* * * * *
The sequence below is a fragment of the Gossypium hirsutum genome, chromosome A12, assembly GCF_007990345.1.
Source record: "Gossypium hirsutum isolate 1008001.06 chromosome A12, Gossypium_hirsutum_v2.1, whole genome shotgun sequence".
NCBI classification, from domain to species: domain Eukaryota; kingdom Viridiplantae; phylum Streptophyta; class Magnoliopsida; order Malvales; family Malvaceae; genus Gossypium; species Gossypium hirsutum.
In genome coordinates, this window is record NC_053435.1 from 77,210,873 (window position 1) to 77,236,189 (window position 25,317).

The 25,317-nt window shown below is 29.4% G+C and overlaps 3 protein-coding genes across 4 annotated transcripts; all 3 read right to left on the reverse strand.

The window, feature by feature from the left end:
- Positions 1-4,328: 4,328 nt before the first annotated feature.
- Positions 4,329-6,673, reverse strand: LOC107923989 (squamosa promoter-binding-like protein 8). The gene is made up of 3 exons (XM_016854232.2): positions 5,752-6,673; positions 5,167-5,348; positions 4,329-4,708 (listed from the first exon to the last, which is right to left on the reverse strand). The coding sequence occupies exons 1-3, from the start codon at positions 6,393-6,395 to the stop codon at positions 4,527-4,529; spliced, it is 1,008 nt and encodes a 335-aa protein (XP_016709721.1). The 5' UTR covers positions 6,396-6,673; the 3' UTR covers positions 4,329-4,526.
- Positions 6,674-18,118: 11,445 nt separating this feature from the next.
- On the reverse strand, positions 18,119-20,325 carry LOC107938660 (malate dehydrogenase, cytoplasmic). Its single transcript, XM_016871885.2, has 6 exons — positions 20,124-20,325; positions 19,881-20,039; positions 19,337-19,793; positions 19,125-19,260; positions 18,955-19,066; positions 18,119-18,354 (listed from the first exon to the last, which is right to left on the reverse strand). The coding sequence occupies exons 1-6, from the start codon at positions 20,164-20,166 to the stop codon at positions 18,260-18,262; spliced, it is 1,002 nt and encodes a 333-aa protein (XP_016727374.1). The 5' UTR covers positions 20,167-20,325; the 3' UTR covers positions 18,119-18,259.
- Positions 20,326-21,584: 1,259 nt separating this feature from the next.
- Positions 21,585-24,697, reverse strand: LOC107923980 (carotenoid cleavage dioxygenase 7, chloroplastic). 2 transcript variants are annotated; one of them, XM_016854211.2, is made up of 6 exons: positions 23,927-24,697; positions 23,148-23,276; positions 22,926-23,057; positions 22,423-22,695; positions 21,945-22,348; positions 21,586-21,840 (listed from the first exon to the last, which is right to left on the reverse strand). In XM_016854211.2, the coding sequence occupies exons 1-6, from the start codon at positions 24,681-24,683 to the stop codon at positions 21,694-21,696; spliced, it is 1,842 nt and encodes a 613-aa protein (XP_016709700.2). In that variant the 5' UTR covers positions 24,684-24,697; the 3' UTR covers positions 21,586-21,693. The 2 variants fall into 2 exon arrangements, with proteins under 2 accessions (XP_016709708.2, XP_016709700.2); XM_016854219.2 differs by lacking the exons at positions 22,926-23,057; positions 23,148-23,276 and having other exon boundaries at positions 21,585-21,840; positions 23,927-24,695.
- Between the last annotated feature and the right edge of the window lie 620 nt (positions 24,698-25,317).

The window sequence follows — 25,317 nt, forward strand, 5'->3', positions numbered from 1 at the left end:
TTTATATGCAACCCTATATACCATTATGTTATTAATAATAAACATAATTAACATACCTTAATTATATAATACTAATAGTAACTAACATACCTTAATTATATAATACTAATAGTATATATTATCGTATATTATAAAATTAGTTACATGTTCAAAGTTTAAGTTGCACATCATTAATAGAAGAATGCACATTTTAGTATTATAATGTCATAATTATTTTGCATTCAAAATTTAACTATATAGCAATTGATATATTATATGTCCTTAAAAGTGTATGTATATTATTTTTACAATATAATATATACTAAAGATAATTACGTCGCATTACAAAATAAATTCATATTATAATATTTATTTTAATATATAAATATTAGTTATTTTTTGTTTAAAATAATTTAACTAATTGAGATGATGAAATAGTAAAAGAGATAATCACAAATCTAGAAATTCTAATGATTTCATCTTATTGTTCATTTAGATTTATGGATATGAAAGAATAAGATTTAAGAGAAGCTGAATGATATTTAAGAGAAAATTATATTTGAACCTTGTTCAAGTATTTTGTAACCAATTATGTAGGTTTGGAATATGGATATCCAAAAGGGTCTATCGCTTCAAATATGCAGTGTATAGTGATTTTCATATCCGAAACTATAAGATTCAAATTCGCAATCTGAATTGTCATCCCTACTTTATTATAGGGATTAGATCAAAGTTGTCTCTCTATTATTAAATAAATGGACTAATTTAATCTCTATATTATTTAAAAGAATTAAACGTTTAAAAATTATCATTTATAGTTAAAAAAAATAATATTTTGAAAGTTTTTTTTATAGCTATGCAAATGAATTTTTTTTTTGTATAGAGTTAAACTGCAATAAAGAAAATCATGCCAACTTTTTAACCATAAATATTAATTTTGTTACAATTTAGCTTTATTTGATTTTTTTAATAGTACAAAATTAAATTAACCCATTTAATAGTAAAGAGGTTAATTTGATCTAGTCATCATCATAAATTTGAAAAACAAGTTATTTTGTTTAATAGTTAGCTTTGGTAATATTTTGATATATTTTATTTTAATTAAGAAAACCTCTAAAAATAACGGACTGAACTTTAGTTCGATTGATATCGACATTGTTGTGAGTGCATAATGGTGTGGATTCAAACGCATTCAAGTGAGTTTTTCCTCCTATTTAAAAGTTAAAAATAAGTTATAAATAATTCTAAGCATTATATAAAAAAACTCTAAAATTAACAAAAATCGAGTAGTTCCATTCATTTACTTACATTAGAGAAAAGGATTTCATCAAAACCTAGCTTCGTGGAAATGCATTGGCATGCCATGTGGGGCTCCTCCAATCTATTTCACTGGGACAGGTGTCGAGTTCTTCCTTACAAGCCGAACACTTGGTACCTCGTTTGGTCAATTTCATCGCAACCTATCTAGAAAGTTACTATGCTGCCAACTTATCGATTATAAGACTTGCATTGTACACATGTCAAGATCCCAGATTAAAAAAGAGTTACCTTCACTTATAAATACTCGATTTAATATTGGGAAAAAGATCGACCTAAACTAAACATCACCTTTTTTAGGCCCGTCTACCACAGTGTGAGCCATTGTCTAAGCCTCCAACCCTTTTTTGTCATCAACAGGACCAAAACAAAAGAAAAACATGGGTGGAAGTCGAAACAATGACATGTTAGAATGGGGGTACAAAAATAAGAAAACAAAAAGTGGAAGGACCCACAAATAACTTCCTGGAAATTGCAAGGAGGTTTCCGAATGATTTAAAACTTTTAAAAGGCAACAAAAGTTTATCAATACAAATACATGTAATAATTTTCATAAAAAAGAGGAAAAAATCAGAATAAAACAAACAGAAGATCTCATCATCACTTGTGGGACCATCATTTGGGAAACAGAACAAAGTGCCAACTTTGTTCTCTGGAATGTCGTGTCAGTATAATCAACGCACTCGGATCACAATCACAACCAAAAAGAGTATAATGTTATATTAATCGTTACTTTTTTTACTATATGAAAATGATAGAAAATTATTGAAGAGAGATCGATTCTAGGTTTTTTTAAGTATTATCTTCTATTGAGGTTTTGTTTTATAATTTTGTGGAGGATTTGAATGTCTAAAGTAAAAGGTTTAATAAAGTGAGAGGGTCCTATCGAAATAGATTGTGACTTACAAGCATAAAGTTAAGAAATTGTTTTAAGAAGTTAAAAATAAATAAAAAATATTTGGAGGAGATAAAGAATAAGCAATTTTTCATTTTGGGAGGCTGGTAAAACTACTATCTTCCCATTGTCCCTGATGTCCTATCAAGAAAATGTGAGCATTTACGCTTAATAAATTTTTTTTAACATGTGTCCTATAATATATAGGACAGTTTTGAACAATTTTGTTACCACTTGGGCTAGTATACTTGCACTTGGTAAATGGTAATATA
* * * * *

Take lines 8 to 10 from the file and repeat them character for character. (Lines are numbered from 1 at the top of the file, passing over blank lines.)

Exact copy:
- Positions 4,329-6,673, reverse strand: LOC107923989 (squamosa promoter-binding-like protein 8). The gene is made up of 3 exons (XM_016854232.2): positions 5,752-6,673; positions 5,167-5,348; positions 4,329-4,708 (listed from the first exon to the last, which is right to left on the reverse strand). The coding sequence occupies exons 1-3, from the start codon at positions 6,393-6,395 to the stop codon at positions 4,527-4,529; spliced, it is 1,008 nt and encodes a 335-aa protein (XP_016709721.1). The 5' UTR covers positions 6,396-6,673; the 3' UTR covers positions 4,329-4,526.
- Positions 6,674-18,118: 11,445 nt separating this feature from the next.
- On the reverse strand, positions 18,119-20,325 carry LOC107938660 (malate dehydrogenase, cytoplasmic). Its single transcript, XM_016871885.2, has 6 exons — positions 20,124-20,325; positions 19,881-20,039; positions 19,337-19,793; positions 19,125-19,260; positions 18,955-19,066; positions 18,119-18,354 (listed from the first exon to the last, which is right to left on the reverse strand). The coding sequence occupies exons 1-6, from the start codon at positions 20,164-20,166 to the stop codon at positions 18,260-18,262; spliced, it is 1,002 nt and encodes a 333-aa protein (XP_016727374.1). The 5' UTR covers positions 20,167-20,325; the 3' UTR covers positions 18,119-18,259.